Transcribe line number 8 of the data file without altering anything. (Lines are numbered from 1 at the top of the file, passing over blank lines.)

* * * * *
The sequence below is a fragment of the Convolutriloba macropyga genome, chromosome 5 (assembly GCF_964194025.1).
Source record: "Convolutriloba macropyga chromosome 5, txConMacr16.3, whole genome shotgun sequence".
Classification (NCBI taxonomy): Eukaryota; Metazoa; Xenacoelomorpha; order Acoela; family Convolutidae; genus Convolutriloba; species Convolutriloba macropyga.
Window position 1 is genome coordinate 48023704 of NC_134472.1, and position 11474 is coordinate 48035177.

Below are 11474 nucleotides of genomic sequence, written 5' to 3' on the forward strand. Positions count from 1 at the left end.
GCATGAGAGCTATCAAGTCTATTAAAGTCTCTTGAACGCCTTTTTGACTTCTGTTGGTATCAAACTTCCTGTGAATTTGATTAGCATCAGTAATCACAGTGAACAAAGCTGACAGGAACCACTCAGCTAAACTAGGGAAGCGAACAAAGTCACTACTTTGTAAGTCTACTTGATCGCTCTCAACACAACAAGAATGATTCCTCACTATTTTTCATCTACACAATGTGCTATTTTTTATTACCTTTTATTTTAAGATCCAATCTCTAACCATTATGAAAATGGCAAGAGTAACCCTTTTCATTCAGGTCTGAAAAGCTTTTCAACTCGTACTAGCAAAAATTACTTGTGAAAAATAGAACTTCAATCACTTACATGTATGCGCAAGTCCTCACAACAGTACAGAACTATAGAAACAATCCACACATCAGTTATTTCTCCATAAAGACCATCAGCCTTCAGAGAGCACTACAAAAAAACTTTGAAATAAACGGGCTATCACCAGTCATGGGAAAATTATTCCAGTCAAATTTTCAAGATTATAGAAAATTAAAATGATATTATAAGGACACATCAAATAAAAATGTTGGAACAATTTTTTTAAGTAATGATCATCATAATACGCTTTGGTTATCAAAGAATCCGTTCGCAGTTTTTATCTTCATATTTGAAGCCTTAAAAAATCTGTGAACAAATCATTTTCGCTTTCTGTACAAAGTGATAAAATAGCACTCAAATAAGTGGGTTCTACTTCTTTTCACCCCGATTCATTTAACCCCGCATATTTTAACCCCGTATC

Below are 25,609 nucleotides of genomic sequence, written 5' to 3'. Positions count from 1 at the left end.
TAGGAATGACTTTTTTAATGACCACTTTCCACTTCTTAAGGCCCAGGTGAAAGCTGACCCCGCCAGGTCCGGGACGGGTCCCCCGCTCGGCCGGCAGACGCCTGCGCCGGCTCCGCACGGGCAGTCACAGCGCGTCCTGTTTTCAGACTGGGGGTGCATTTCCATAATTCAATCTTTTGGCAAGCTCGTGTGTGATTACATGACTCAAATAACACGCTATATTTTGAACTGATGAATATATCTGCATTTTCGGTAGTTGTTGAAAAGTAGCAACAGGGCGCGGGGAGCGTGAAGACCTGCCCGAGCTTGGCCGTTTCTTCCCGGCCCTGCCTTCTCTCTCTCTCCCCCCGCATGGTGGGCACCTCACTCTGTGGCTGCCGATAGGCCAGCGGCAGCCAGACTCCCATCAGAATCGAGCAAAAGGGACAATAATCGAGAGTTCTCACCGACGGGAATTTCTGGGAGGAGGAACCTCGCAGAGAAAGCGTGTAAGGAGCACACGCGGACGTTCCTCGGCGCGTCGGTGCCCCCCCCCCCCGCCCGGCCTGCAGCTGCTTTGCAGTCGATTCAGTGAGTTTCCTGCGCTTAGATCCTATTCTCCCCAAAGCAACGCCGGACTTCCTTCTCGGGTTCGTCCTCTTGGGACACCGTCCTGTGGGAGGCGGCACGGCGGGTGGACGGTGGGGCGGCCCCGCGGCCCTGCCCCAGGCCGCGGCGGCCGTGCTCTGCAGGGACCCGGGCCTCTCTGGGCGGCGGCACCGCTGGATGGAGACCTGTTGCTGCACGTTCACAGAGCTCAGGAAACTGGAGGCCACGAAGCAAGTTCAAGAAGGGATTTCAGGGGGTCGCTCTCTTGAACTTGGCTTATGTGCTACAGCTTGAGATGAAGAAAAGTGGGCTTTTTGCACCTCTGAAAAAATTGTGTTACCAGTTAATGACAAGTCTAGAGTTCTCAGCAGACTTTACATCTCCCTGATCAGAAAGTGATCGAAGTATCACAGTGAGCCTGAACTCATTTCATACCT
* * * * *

TAGGAATGACTTTTTTAATGACCACTTTCCACTTCTTAAGGCCCAGGTGAAAGCTGACCCCGCCAGGTCCGGGACGGGTCCCCCGCTCGGCCGGCAGACGCCTGCGCCGGCTCCGCACGGGCAGTCACAGCGCGTCCTGTTTTCAGACTGGGGGTGCATTTCCATAATTCAATCTTTTGGCAAGCTCGTGTGTGATTACATGACTCAAATAACACGCTATATTTTGAACTGATGAATATATCTGCATTTTCGGTAGTTGTTGAAAAGTAGCAACAGGGCGCGGGGAGCGTGAAGACCTGCCCGAGCTTGGCCGTTTCTTCCCGGCCCTGCCTTCTCTCTCTCTCCCCCCGCATGGTGGGCACCTCACTCTGTGGCTGCCGATAGGCCAGCGGCAGCCAGACTCCCATCAGAATCGAGCAAAAGGGACAATAATCGAGAGTTCTCACCGACGGGAATTTCTGGGAGGAGGAACCTCGCAGAGAAAGCGTGTAAGGAGCACACGCGGACGTTCCTCGGCGCGTCGGTGCCCCCCCCCCCCGCCCGGCCTGCAGCTGCTTTGCAGTCGATTCAGTGAGTTTCCTGCGCTTAGATCCTATTCTCCCCAAAGCAACGCCGGACTTCCTTCTCGGGTTCGTCCTCTTGGGACACCGTCCTGTGGGAGGCGGCACGGCGGGTGGACGGTGGGGCGGCCCCGCGGCCCTGCCCCAGGCCGCGGCGGCCGTGCTCTGCAGGGACCCGGGCCTCTCTGGGCGGCGGCACCGCTGGATGGAGACCTGTTGCTGCACGTTCACAGAGCTCAGGAAACTGGAGGCCACGAAGCAAGTTCAAGAAGGGATTTCAGGGGGTCGCTCTCTTGAACTTGGCTTATGTGCTACAGCTTGAGATGAAGAAAAGTGGGCTTTTTGCACCTCTGAAAAAATTGTGTTACCAGTTAATGACAAGTCTAGAGTTCTCAGCAGACTTTACATCTCCCTGATCAGAAAGTGATCGAAGTATCACAGTGAGCCTGAACTCATTTCATACCT